Andrew Collins is an aspiring digital artist who just wants to make really cool stuff for the entertainment industry. He currently lives in Washington, DC working full time as a concept artist as well as a freelance illustrator and animator.
What is your background as an artist? What educational experience/background did you have coming into CGMA? Do you have professional experience?
Until I graduated college, drawing was only a hobby; I never had any formal training. I drew a comic book as part of a senior project for my philosophy major in college. Then I used the comic as a portfolio to find a job as an intern at an animation company. Since then I’ve moved onto other companies, and as I acquired more experience I’ve started working illustration into my skill set professionally.
Why did you decide to take CGMA classes?
I decided to take CGMA classes because I was in a place in my career where I knew that I needed more education, but I wasn’t in a place where I could go to a full-time art school. Internet tutorials weren’t focused enough for me to really gain the understanding I wanted. So I did some research and came across CGMA. It seemed like a good balance between going back to art school and not uprooting my life in the process.
What classes did you take and why did you choose them?
I decided to take “Intro to Perspective” for my first class. I figured if I was going to go back to school, I should start at the beginning. I already knew basic perspective, but the class would help me correct bad habits in addition to learning new techniques. Since then I’ve progressed through the fundamental track. I've been taking them in order since each class builds upon the previous one.
How did taking classes help you refine your craft and help you along your artistic journey?
The formal instruction and feedback from professionals in the field is amazing. The instructors take you step-by-step from the beginning of a piece to the finish. In addition, they often gave assignments that challenged my comfort zone. Many of the classes introduce workflows that alter the approach to developing a piece, making the assignments less repetitive and more fun.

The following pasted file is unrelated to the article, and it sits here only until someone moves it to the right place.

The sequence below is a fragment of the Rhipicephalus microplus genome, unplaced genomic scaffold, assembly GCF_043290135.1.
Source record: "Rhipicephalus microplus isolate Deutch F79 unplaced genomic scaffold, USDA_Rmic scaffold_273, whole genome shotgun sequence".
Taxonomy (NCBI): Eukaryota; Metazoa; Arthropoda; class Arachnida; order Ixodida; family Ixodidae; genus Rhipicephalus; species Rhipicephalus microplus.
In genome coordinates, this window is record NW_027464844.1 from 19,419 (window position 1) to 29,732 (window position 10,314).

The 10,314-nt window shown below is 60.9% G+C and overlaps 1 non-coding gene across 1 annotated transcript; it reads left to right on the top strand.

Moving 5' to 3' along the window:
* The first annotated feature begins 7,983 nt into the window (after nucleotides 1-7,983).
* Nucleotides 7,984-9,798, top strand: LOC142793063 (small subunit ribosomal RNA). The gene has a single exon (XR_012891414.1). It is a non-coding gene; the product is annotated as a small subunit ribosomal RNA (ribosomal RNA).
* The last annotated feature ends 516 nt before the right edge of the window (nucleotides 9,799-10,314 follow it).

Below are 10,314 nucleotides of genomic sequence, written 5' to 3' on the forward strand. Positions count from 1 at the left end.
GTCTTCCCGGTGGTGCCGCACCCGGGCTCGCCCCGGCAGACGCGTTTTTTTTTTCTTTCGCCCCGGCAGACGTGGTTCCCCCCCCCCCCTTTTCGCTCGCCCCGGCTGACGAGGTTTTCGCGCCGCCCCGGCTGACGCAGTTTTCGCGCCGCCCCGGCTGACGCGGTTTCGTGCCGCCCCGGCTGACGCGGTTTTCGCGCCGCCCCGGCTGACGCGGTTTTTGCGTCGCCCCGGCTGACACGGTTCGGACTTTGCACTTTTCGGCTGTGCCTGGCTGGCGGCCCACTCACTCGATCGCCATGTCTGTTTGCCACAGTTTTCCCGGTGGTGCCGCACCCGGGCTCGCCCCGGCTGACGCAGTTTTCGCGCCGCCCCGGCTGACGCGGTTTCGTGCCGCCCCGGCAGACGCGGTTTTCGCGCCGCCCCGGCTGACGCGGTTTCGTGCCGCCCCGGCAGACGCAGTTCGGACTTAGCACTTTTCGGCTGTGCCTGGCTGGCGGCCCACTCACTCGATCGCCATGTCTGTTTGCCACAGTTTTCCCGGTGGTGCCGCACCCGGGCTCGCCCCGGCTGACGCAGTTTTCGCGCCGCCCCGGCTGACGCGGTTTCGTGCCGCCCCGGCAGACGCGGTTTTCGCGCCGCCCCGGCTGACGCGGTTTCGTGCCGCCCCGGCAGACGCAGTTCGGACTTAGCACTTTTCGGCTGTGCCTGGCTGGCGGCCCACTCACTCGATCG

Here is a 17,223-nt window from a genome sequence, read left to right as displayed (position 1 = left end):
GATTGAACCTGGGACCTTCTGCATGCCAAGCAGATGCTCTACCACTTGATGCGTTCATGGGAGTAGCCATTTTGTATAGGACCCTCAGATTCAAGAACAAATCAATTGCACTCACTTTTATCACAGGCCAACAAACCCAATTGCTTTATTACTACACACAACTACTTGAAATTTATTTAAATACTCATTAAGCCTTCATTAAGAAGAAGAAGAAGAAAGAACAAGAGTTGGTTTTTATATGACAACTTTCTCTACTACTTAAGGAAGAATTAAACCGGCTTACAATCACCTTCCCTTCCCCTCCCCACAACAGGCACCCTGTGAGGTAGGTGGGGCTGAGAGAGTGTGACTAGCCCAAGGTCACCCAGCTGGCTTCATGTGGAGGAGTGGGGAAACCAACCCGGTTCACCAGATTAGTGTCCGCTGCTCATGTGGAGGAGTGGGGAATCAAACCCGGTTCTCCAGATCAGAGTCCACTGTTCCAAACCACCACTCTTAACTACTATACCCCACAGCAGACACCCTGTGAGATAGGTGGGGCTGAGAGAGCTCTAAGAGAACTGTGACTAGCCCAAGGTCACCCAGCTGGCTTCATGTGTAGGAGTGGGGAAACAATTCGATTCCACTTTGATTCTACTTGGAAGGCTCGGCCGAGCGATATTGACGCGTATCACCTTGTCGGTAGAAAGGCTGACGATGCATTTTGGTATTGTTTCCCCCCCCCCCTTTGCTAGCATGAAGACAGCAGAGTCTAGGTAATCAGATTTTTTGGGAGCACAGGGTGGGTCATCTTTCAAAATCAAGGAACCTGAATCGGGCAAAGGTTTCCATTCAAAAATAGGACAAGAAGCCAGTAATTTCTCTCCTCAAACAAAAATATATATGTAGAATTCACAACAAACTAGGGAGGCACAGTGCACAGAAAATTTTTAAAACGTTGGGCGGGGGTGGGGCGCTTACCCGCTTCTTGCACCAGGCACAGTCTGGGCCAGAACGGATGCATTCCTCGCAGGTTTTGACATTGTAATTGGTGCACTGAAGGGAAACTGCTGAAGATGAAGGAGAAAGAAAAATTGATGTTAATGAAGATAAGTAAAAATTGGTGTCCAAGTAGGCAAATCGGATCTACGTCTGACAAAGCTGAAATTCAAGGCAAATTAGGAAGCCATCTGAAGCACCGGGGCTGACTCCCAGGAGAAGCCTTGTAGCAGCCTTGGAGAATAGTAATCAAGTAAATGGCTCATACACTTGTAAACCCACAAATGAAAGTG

What was your first big gig and how did you get it?
I recently started a new job at a small games studio that makes educational iPad games for middle school and elementary school children. I’m very excited to foray into games and game design, applying what I’ve learned at CGMA into making things to help kids learn. While my goal is to work on AAA titles someday, I've been having a ton of fun applying the skills I learned at CGMA to a real professional assignment.
Why would you recommend CGMA to another artist?
I’d recommend CGMA because it’s the best alternative I’ve found to going to a full-time art school. For people like me, who have a BA from a four-year university, but have always really enjoyed art, this is a great way to get fantastic instruction without uprooting my life or quitting my job. The fact that I can do the work on my own time and see improvement in my professional work is enough reason for me to recommend CGMA.
Why is having professional feedback important to you?
The biggest lesson I’ve learned from my instructors is that to be a good artist we have to be perpetual students. You get as much out of the classes as you put in, and I can’t wait for the next term to start.
We would like to thank Andrew Collins for sitting down with us and sharing his CGMA experience. To see more of Andrew“s artwork you can visit his website at http://synchronizedsinking.